High-speed memory encryption and decryption in embedded system
Tan, Yng Tzer
Date of Issue2017-04-12
School of Computer Science and Engineering
Memory authentication is gaining importance in embedded systems as off-chip memories are prone to splicing and spoofing attacks. To maintain confidentiality and integrity of data in external memories, the data are encrypted before storing, decrypted during reading, and memory integrity tree techniques are employed to verify the authenticity of the data. However, the number of encrypt/decrypt operations for each memory access, the number of verification executed when accessing a node and number of updates executed when a node is modified, correspond to the height of the tree, i.e. log2N, where N is the number of data for a memory integrity tree with arity of 2. Also, each verification and update operation requires two memory access to fetch the parent and the child node. As such, frequent off-chip memory accesses will incur large performance and power consumption overhead due to the verification process. This overhead increases notably with applications that have large data (i.e. N). The memory integrity tree used in this report is based on Tamper Evident Counter (TEC) tree. It is developed in C-language and implemented on Altera DE II FPGA board with NIOS II processor. Two methods will be presented to increase the performance of the memory authentication. The first method includes introducing suitable cache configurations to mitigate the memory access time and allow the CPU to run at its full capacity. Various configurations such as cache sizes and cache line length will be studied to determine the optimal configuration for a given application. In addition, the feasibility of employing cache oblivious algorithm to optimize multiple caches with different cache lines will be investigated. The second method explores the advantages of mapping the AES encryption and decryption operations into custom hardware blocks in order to further reduce the verification overhead for memory authentication. Applications from the widely known CHStone benchmark are used to evaluate the proposed methods. Experimental results show that optimal cache configurations can result in a performance gain of at least 200%, while utilizing custom instructions for the encryption/decryption operations lead to a performance gain of at least 300%. The combine use of optimal cache configurations and custom instruction results in an overall performance gain of 700%.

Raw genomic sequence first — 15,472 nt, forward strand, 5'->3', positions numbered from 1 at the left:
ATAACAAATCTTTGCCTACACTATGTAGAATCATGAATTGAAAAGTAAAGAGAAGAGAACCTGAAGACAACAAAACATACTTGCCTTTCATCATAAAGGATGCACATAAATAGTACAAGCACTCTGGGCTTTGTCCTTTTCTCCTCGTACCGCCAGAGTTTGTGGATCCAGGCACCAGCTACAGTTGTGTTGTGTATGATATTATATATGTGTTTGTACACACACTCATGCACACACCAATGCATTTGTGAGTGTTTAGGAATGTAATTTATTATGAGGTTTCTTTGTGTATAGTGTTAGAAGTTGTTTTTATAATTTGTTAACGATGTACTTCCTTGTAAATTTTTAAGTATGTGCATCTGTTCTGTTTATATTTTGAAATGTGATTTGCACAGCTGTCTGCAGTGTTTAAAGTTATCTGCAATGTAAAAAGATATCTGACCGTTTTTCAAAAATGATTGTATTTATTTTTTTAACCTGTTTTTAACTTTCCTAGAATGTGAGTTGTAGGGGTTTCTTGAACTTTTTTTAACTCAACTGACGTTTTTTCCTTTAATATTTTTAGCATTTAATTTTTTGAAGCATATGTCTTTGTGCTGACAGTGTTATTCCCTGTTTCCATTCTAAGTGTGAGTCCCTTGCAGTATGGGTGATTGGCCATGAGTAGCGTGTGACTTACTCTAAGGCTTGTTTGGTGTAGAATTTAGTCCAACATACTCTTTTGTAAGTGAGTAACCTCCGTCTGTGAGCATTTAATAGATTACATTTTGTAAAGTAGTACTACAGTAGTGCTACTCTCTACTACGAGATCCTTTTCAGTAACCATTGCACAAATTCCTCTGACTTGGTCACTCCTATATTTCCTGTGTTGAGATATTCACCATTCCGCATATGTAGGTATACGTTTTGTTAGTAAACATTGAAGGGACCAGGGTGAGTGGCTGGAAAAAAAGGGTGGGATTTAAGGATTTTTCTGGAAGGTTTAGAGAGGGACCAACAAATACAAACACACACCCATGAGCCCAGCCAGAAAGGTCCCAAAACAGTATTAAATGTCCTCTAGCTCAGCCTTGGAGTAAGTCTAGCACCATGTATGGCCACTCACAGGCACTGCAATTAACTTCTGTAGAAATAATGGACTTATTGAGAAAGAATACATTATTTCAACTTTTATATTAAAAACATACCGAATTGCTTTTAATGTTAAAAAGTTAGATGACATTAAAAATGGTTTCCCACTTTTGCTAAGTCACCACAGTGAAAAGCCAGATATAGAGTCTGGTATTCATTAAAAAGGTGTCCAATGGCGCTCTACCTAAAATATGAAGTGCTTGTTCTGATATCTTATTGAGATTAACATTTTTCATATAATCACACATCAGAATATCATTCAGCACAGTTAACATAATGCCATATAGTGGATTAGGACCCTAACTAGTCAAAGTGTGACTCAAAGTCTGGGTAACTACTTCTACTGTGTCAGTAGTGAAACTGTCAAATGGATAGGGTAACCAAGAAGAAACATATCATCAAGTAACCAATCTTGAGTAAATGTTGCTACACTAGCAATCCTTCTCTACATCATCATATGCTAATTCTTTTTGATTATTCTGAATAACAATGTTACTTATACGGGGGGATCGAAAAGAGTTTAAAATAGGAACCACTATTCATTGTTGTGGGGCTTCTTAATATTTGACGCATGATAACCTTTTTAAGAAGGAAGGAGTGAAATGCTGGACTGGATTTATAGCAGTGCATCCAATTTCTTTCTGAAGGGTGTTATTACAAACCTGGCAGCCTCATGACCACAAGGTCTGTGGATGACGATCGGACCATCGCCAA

Final Year Project (FYP)
Nanyang Technological University